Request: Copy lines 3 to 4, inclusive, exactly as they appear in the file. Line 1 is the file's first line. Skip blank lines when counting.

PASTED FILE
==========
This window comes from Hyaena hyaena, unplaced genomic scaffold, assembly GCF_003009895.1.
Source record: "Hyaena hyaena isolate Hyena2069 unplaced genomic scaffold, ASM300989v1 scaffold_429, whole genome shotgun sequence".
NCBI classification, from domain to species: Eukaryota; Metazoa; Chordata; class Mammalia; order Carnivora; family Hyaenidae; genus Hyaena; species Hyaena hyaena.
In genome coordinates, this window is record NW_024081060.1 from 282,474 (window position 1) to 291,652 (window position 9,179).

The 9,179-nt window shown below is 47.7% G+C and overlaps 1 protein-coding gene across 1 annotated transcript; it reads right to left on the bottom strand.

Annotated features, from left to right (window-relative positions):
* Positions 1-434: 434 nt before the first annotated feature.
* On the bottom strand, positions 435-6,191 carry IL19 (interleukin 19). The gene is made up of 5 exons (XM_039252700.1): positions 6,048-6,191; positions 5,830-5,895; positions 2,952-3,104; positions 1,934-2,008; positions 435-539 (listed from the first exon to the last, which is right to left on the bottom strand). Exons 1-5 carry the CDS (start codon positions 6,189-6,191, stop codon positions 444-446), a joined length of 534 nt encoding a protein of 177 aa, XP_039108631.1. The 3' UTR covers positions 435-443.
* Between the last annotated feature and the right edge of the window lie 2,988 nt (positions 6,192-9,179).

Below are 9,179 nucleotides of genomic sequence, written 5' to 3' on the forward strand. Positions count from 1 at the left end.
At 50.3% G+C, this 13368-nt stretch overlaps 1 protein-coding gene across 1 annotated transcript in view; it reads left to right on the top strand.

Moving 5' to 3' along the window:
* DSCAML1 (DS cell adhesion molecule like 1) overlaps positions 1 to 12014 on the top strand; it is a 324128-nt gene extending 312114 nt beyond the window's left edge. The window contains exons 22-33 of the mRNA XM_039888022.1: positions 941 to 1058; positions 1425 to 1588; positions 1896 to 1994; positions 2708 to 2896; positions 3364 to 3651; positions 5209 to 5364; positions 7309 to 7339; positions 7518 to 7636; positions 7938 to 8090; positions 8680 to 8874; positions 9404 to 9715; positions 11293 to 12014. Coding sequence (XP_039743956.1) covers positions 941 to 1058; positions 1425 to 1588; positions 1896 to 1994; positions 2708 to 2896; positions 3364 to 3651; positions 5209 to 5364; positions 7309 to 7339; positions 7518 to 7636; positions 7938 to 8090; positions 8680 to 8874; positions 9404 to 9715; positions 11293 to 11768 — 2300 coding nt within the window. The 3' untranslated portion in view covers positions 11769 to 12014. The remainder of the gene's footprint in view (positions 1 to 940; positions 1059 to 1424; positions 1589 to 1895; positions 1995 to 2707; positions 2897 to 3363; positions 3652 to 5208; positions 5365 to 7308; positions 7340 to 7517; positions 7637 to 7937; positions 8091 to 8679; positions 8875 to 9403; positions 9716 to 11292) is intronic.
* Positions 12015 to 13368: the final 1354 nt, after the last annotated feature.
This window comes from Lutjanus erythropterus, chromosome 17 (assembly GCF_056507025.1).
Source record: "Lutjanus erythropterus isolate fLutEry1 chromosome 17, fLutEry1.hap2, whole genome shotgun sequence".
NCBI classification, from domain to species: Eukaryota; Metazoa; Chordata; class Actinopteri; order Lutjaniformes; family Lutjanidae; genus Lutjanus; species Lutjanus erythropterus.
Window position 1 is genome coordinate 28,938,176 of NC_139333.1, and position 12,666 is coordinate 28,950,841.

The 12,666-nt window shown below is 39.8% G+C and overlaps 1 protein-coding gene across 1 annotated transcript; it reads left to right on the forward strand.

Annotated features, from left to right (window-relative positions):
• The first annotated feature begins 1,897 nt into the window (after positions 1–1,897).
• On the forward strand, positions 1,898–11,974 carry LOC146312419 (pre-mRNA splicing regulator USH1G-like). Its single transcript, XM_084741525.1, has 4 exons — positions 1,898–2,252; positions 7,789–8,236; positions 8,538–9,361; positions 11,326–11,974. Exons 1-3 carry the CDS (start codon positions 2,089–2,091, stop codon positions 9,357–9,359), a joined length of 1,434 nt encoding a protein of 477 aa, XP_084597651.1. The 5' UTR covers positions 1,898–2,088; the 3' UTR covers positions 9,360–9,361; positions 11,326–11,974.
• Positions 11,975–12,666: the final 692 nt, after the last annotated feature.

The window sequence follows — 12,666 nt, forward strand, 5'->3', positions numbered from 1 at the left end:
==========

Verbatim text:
NCBI classification, from domain to species: Eukaryota; Metazoa; Chordata; class Mammalia; order Carnivora; family Hyaenidae; genus Hyaena; species Hyaena hyaena.
In genome coordinates, this window is record NW_024081060.1 from 282,474 (window position 1) to 291,652 (window position 9,179).